As much as we'd like to believe it, avoiding Starbucks won't terminate the use of genetically engineered ingredients, nor will shunning Nike result in the downfall of sweatshop labor. Still, shopping our values is something we all have the right to do as individuals, and it does have the potential to make an impact.

In a country that's defined by consumerism, and one that touts the word "freedom" as a symbol of its ideals, it should be easier for shoppers to feel confident that their dollars are going toward companies that they can stand behind.

If Urban Outfitters' T-shirts reflected its president's actual values, they would probably say something more along the lines of "Santorum Is My Homeboy" or "Sleep With A Musician, But Only If You're Married And Heterosexual."

In an ideal world, companies would wear their hearts on their sleeves; their products would reflect not only what they believe, but also their actions.

Lauren Raheja is a recent graduate of St. Paul Academy. She wrote this column during a monthlong internship at the Star Tribune.

Comments

Pelli's picture
Submitted by Pelli on

I knew that Anthropologie and UO were the same company but had NO idea that Chipotle was part of MickeyD's. So surprising since Chipotle claims to only use grain fed chickens and the like.
It's one of the fast food places I DO eat at, since I can request my stuff to be heavy on the fresh veggies and it's yummy.
Thanks for the post.

Remember that you are unique, just like everyone else.

Remember that you are unique, just like everyone else.

IGGY's picture
Submitted by IGGY on

there is no good company/bad company tag we can use to boycott and reflect our values. take ford motors. bad on labor, bad on environment, good on domestic partner benefits.

“Feminism encourages women to leave their husbands, kill their children, practice witchcraft, destroy capitalism, and become lesbians.� –- Pat Robertson (woo hooo!)

"You know, i could write a book. And this book would be thick enough, to stun an ox." -- Laurie Anderson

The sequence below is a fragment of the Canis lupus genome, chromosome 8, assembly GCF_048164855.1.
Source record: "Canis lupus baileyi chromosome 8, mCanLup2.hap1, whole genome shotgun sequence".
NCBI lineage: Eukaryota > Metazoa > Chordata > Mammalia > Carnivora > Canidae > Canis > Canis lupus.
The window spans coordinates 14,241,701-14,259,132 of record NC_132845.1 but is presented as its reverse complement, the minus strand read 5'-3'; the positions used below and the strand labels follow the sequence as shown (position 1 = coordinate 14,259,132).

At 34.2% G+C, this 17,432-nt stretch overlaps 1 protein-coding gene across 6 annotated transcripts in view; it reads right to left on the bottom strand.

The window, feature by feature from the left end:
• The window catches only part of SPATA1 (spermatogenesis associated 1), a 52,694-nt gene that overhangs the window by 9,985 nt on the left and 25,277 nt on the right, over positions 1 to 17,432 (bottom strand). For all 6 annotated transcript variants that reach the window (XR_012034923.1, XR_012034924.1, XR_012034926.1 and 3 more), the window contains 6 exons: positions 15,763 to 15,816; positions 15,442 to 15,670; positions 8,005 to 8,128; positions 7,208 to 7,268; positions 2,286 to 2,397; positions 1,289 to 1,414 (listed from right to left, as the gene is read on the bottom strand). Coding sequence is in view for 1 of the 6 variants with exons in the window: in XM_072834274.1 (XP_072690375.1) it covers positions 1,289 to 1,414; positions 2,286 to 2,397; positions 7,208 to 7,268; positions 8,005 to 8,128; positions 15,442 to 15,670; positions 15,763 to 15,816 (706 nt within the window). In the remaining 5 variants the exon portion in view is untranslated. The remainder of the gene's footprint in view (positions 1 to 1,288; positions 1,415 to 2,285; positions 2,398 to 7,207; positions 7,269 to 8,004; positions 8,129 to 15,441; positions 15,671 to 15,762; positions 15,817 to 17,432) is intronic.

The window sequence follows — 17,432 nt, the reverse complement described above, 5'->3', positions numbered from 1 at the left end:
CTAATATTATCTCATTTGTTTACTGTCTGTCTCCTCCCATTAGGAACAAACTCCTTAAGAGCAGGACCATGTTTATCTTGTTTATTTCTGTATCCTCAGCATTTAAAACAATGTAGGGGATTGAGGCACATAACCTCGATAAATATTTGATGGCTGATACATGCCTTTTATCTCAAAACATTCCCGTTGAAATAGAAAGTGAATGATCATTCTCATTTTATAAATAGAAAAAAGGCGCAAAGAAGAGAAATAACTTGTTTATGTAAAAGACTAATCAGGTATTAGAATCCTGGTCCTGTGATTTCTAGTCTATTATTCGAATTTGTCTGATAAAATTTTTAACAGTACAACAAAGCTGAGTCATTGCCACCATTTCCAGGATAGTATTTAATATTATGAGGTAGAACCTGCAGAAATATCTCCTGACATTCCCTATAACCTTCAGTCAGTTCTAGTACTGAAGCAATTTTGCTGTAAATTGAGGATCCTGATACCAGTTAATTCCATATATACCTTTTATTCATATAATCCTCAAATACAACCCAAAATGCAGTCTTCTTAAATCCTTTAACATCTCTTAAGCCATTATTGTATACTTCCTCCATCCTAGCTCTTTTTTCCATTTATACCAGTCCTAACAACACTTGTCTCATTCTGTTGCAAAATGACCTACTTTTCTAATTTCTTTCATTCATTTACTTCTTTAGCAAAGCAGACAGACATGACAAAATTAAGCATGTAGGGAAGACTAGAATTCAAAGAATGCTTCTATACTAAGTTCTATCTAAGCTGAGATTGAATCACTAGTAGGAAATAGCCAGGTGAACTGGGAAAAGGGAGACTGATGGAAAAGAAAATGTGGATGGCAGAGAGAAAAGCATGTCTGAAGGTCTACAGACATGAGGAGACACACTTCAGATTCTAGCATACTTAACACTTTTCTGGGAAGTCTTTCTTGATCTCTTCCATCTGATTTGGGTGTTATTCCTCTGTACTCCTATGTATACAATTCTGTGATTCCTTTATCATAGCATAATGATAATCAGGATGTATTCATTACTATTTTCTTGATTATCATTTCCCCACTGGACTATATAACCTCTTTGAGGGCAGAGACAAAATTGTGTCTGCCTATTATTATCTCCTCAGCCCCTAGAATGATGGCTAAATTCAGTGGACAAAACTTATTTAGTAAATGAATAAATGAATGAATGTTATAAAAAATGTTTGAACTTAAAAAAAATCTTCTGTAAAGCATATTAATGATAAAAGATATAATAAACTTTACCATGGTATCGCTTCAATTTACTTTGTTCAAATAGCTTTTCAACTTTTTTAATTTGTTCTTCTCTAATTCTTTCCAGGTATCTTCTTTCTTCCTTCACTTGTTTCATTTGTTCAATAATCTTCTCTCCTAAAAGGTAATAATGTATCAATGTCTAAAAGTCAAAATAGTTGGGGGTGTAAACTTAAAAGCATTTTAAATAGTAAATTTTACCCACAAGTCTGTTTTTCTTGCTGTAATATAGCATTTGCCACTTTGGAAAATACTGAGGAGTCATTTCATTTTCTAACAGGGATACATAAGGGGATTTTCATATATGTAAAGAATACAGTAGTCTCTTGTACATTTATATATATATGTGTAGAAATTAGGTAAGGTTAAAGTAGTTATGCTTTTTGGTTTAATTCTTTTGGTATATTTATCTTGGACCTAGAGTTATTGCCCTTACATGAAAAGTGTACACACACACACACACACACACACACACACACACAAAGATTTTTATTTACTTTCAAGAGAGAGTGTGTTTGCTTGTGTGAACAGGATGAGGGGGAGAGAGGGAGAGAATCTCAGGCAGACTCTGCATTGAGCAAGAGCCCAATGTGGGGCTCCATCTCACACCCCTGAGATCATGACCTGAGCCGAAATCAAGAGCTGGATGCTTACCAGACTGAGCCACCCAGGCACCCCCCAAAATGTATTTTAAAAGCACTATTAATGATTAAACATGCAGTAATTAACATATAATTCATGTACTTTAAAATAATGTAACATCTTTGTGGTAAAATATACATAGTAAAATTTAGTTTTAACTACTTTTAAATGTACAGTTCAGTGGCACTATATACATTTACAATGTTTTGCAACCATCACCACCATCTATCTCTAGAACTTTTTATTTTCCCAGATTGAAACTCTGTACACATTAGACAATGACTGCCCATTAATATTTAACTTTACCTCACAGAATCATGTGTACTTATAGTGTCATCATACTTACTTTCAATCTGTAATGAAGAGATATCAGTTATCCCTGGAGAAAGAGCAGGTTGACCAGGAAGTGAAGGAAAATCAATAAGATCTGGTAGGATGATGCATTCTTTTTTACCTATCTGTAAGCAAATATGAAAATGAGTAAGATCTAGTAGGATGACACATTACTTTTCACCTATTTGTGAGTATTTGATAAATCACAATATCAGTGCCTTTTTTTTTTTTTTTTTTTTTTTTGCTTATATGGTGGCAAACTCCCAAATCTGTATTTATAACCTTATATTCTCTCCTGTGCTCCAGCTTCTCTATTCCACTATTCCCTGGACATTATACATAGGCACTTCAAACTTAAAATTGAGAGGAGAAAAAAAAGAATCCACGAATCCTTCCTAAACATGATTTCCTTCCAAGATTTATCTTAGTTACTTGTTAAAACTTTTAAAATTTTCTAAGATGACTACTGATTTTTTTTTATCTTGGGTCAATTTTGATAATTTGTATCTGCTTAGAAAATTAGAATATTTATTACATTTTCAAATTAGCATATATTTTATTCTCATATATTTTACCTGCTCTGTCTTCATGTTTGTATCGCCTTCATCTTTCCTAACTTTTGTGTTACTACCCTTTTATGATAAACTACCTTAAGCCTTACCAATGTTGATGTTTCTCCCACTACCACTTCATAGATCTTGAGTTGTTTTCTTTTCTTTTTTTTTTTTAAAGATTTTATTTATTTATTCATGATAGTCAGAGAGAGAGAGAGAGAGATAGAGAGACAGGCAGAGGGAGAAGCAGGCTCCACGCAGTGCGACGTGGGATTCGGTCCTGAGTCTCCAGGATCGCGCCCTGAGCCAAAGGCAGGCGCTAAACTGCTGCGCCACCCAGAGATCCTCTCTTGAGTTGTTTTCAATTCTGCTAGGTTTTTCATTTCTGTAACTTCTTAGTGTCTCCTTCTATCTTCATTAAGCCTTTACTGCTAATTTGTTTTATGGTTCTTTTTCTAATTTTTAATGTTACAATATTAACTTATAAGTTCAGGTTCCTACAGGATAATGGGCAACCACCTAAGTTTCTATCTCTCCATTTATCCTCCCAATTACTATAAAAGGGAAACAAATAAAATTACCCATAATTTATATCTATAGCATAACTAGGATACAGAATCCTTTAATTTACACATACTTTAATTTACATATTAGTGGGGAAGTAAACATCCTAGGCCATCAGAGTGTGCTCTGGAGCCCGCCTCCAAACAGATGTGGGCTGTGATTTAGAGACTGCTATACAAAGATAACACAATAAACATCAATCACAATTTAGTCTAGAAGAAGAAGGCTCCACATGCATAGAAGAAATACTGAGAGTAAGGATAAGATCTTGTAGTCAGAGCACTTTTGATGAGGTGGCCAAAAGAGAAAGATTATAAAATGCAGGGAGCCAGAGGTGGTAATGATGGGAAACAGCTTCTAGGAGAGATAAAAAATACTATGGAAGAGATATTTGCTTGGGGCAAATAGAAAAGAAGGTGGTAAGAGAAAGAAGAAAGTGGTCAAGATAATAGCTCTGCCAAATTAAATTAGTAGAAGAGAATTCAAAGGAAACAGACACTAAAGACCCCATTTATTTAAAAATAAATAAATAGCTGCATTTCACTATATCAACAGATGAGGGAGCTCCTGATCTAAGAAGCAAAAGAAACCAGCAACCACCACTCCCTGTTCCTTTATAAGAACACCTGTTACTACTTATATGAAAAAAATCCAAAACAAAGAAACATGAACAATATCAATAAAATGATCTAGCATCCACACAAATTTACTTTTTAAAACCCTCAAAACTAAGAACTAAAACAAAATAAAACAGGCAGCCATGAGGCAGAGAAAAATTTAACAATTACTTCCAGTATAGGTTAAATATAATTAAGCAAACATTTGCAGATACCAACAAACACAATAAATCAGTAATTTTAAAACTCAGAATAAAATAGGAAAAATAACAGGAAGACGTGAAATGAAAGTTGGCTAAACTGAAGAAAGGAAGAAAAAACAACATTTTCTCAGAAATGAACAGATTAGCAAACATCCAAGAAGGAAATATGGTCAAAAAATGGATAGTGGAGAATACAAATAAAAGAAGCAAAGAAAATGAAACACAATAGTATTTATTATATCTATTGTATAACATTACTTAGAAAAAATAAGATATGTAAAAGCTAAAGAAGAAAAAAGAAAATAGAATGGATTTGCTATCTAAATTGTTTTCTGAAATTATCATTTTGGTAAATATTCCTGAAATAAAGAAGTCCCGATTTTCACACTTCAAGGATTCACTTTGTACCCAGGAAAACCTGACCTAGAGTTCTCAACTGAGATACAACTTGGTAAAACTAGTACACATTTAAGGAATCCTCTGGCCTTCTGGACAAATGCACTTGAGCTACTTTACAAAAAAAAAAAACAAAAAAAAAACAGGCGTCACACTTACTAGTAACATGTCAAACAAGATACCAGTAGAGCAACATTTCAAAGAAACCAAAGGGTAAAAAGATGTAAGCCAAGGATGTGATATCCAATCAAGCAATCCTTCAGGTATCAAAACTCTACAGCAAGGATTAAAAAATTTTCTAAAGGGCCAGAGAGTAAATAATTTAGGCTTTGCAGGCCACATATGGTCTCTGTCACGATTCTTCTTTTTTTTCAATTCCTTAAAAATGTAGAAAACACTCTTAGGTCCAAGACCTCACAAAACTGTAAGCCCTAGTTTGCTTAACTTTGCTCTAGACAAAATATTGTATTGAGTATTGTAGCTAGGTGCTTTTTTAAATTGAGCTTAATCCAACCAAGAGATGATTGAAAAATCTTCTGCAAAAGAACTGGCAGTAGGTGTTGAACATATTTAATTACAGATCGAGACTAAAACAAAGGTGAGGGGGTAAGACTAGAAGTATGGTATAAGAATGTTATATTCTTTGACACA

IGGY's picture
Submitted by IGGY on

and i buy free people clothes, with a good conscience. they go all out, withe the hand-made look to their tags.

“Feminism encourages women to leave their husbands, kill their children, practice witchcraft, destroy capitalism, and become lesbians.� –- Pat Robertson (woo hooo!)

"You know, i could write a book. And this book would be thick enough, to stun an ox." -- Laurie Anderson

Pelli's picture
Submitted by Pelli on

Well, not FOUNDED but the company and it's original plans were his or something. The name Volkswagen is his I know that much...

Remember that you are unique, just like everyone else.

Remember that you are unique, just like everyone else.

dahlia's picture
Submitted by dahlia on

A friend of a friend of mine submitted artwork for a t-shirt and never got her sample back or payment for the design. The art "Johnny Cupcakes" started selling last year and has since been pulled (I think) due to litigation. I read the article my friend sent me but don't remember all the details (will look for it later and link it here so y'all know I'm not just talking out my ass; this is a real case currently in litigation). The article mentions other artists that have been ripped off, or had their ideas stolen and sold.

Also on the behindthelabel.org site is an article about American Apparel, in which the CEO of the company is quoted saying "Women initiate most domestic violence". I'm glad I've never given that guy my money.

"People who need people are the luckiest people in the world" Barbara Striesand

sunflower's picture
Submitted by sunflower on

Lucky for me I have no money to shop there, but I was wearing a skirt my ex MIL bought for me there just this week!

Sunflower the unflower

Sunflower the unflower

Mom's Tinfoil Hat
Foodie loves Picky

IGGY's picture
Submitted by IGGY on

looks like a hole in the sweatshop-free t shirt biz an industrious mama can fill.

“Feminism encourages women to leave their husbands, kill their children, practice witchcraft, destroy capitalism, and become lesbians.� –- Pat Robertson (woo hooo!)

"You know, i could write a book. And this book would be thick enough, to stun an ox." -- Laurie Anderson